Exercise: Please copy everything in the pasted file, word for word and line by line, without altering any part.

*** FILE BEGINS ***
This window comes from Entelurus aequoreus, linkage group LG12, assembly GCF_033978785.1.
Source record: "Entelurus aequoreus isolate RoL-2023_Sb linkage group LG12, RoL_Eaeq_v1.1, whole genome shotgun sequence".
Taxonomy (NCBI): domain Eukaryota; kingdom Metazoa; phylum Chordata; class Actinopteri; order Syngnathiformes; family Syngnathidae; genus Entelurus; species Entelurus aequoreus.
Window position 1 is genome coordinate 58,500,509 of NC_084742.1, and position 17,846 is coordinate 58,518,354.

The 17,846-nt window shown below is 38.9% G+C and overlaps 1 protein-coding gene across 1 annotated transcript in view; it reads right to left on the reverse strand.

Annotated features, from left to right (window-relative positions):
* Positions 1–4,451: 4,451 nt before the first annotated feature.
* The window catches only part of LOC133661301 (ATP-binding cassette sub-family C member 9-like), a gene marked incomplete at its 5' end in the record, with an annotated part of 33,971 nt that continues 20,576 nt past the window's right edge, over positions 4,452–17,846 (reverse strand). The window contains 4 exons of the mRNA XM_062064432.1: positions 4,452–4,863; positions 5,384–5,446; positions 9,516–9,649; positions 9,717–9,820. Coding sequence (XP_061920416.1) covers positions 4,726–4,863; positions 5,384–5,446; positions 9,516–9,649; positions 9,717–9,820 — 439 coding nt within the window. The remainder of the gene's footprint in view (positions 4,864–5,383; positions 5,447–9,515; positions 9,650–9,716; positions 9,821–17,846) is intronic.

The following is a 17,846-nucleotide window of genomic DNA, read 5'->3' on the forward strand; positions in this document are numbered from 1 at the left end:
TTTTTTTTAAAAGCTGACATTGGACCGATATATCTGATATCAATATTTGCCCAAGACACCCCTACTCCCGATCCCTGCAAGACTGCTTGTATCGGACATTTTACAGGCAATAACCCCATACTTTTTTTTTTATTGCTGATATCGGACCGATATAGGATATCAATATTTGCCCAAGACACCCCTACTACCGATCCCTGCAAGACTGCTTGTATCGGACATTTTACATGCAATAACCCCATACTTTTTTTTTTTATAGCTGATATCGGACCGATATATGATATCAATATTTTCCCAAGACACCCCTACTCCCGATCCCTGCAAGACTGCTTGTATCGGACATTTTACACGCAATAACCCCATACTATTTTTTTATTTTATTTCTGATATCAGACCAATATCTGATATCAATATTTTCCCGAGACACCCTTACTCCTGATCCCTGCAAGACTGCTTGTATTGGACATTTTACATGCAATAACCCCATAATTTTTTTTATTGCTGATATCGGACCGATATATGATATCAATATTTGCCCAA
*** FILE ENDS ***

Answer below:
This window comes from Entelurus aequoreus, linkage group LG12, assembly GCF_033978785.1.
Source record: "Entelurus aequoreus isolate RoL-2023_Sb linkage group LG12, RoL_Eaeq_v1.1, whole genome shotgun sequence".
Taxonomy (NCBI): domain Eukaryota; kingdom Metazoa; phylum Chordata; class Actinopteri; order Syngnathiformes; family Syngnathidae; genus Entelurus; species Entelurus aequoreus.
Window position 1 is genome coordinate 58,500,509 of NC_084742.1, and position 17,846 is coordinate 58,518,354.

The 17,846-nt window shown below is 38.9% G+C and overlaps 1 protein-coding gene across 1 annotated transcript in view; it reads right to left on the reverse strand.

Annotated features, from left to right (window-relative positions):
* Positions 1–4,451: 4,451 nt before the first annotated feature.
* The window catches only part of LOC133661301 (ATP-binding cassette sub-family C member 9-like), a gene marked incomplete at its 5' end in the record, with an annotated part of 33,971 nt that continues 20,576 nt past the window's right edge, over positions 4,452–17,846 (reverse strand). The window contains 4 exons of the mRNA XM_062064432.1: positions 4,452–4,863; positions 5,384–5,446; positions 9,516–9,649; positions 9,717–9,820. Coding sequence (XP_061920416.1) covers positions 4,726–4,863; positions 5,384–5,446; positions 9,516–9,649; positions 9,717–9,820 — 439 coding nt within the window. The remainder of the gene's footprint in view (positions 4,864–5,383; positions 5,447–9,515; positions 9,650–9,716; positions 9,821–17,846) is intronic.

The following is a 17,846-nucleotide window of genomic DNA, read 5'->3' on the forward strand; positions in this document are numbered from 1 at the left end:
TTTTTTTTAAAAGCTGACATTGGACCGATATATCTGATATCAATATTTGCCCAAGACACCCCTACTCCCGATCCCTGCAAGACTGCTTGTATCGGACATTTTACAGGCAATAACCCCATACTTTTTTTTTTATTGCTGATATCGGACCGATATAGGATATCAATATTTGCCCAAGACACCCCTACTACCGATCCCTGCAAGACTGCTTGTATCGGACATTTTACATGCAATAACCCCATACTTTTTTTTTTTATAGCTGATATCGGACCGATATATGATATCAATATTTTCCCAAGACACCCCTACTCCCGATCCCTGCAAGACTGCTTGTATCGGACATTTTACACGCAATAACCCCATACTATTTTTTTATTTTATTTCTGATATCAGACCAATATCTGATATCAATATTTTCCCGAGACACCCTTACTCCTGATCCCTGCAAGACTGCTTGTATTGGACATTTTACATGCAATAACCCCATAATTTTTTTTATTGCTGATATCGGACCGATATATGATATCAATATTTGCCCAA